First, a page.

EFFICACY OF INFLUENZA VLPS
The pandemic H5 VLP vaccine product has been tested for safety and immunogenicity in a completed Phase I clinical trial and
an ongoing Phase II trial in Canada. The Phase I results demonstrated that the vaccine product was safe and well tolerated
and did not induce allergenic responses. No increase in the level of naturally occurring serum antibodies to plant N-glycans
was observed. The evaluation of immune response to VLP immunization by hemagglutination-inhibition, single-radial hemolysis,
and microneutralization assays were well correlated and showed a clear dose-response (3). In the Phase II trial, the preliminary
results showed 65% seroprotection and 65% seroconversion after the administration of two 20-μg doses to 18 to 49 year-old
Today, the globalization of trade and the amount of international travel provide many opportunities for infectious diseases
to spread rapidly and globally. As seen with the outbreak of the 2009 A–H1N1 influenza, within two days of the first confirmed
cases from Mexico, the virus was reported in five additional countries. Because of difficulties in producing the vaccine,
initial doses became available only after 26 weeks in the US, and supplies for the protection of all US citizens would have
taken almost a year to produce. The President's Council of Advisors on Science and Technology stated that more than 2000 lives—with
an average age of less than 40—could have been saved if vaccination had begun even one month earlier (5).
This increasing risk is posing new challenges to public-health agencies around the globe and stressing the need for effective
vaccines sourced from highly flexible manufacturing facilities that can be mobilized rapidly and cost-effectively. The greatest
potential to meet this challenge lies in the use of recombinant DNA technologies.
Medicago is pursuing a promising alternative approach that combines the speed of transient-expression technology with the
efficacy of VLPs as antigen-presentation scaffolds. The company's manufacturing platform offers surge capacity and cost advantages
over recombinant technologies, such as mammalian and insect cells. The technology can deliver a vaccine for testing in less
than a month after the disclosure of genetic sequences from a pandemic strain, as demonstrated by the first doses of plant-made
H1 VLP candidate vaccine that were produced at the onset of the 2009 pandemic. This production time frame thus has the potential
to allow the vaccination of a population before the first wave of a pandemic strikes, and therefore to supply large volumes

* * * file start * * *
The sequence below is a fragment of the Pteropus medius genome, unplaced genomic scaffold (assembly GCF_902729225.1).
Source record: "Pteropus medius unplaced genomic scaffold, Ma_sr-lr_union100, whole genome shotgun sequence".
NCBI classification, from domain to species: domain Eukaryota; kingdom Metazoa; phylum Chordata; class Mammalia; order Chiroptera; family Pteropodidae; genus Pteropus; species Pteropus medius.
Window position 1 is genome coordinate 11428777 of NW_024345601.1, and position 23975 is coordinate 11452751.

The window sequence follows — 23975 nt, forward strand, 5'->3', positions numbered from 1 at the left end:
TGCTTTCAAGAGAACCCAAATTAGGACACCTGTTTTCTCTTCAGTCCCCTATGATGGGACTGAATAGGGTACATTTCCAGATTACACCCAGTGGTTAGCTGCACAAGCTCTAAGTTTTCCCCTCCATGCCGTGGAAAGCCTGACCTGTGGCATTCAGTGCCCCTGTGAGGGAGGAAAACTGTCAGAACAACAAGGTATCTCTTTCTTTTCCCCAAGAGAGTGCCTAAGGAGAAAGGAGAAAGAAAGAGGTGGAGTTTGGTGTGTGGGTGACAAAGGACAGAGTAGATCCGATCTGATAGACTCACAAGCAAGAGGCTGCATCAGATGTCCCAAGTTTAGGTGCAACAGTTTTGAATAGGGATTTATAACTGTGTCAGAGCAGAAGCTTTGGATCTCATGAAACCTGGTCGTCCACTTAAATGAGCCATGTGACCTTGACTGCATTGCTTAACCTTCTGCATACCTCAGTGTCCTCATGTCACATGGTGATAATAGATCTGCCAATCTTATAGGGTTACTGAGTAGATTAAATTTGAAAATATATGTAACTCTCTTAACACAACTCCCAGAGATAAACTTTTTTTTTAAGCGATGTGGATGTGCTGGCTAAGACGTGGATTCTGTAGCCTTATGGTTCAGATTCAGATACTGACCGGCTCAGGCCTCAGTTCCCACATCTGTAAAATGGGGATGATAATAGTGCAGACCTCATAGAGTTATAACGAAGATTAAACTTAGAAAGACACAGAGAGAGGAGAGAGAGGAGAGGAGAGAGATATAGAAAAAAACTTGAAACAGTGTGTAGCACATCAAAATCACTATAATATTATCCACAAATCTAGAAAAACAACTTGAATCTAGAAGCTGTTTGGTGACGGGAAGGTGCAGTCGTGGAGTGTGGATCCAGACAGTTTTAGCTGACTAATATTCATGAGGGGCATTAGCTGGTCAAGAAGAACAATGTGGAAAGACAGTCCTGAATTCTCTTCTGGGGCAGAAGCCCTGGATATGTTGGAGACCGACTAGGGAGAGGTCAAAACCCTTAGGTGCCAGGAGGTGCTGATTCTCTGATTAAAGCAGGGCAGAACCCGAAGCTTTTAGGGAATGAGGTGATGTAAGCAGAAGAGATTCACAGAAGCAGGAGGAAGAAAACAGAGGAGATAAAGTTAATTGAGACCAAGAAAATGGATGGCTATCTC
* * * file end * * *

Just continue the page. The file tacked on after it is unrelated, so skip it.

of vaccine to the world market.
In the past five years, Medicago has successfully developed this technology from the bench scale to the pilot scale according
to cGMP. The compnay is now transitioning into large-scale manufacturing. Since 2008, Medicago has operated a 24,000-ft2 pilot clinical cGMP facility located in Québec City. This facility includes 10,000 ft2 of high-tech contained plant biomass production space, as well as 14,000 ft2 of cGMP manufacturing units for plant manipulation, product recovery, and purification.
In August 2010, Medicago began building a 97,000-ft2 cGMP facility in Research Triangle Park, North Carolina. Designed to produce 10 million doses of pandemic influenza vaccine
per month, this facility will include a fully automated and contained plant biomass production facility and a state-of-the-art
extraction-and-purification unit. On an annual basis, this facility would have a production capacity of 40 million doses of
seasonal-trivalent influenza vaccine or 120 million doses of pandemic-influenza vaccine. The facility will be built in a 12-month
timeframe at a cost of less than $35 million.
The capacity, speed of construction, and low cost of Medicago's large-scale facility clearly illustrates the promises of the
company's manufacturing platform. These factors, in addition to the interim Phase II clinical results of Medicago's first
enveloped VLP vaccine, could form the basis for a fast, high-quality, and cost-effective manufacturing solution to address
the needs for improved 21st-century vaccines.
LOUIS-P. VÉZINA* is vice-president and chief scientific officer, MARC-ANDRÉ D'AOUST is director of innovative technology, NATHALIE LANDRY is vice-president of product development, MANON M.J. COUTURE is director of new products, NATHALIE CHARLAND is director of product portfolio, FRÉDÉRIC ORS is vice-president of business development, BRIGITTE BARBEAU is vice-president of operations, and ANDY J. SHELDON is president and chief executive officer, all at Medicago, 1020 Route de l'Eglise, Suite 600, Québec, QC, Canada, G1V 3V9,
1. O. Wyman and the Program for Appropriate Technology in Health, "Influenza Vaccine Strategies for Broad Global Access,"
(PATH, Washington, DC, 2007).
2. M.A. D'Aoust et al., Plant Biotechnol. J.
6 (9), 930–940 (2008).
3. N. Landry, PLoS ONE
5 (12), e15559 (2010).
4. E.V.L. Grgacic and D.A. Anderson, Methods
40 (1), 60–65 (2006).
5. President's Council of Advisors on Science and Technology, "Report to the President on Reengineering the Influenza Vaccine
Production Enterprise to Meet the Challenges of Pandemic Influenza" (Washington, DC, August 2010).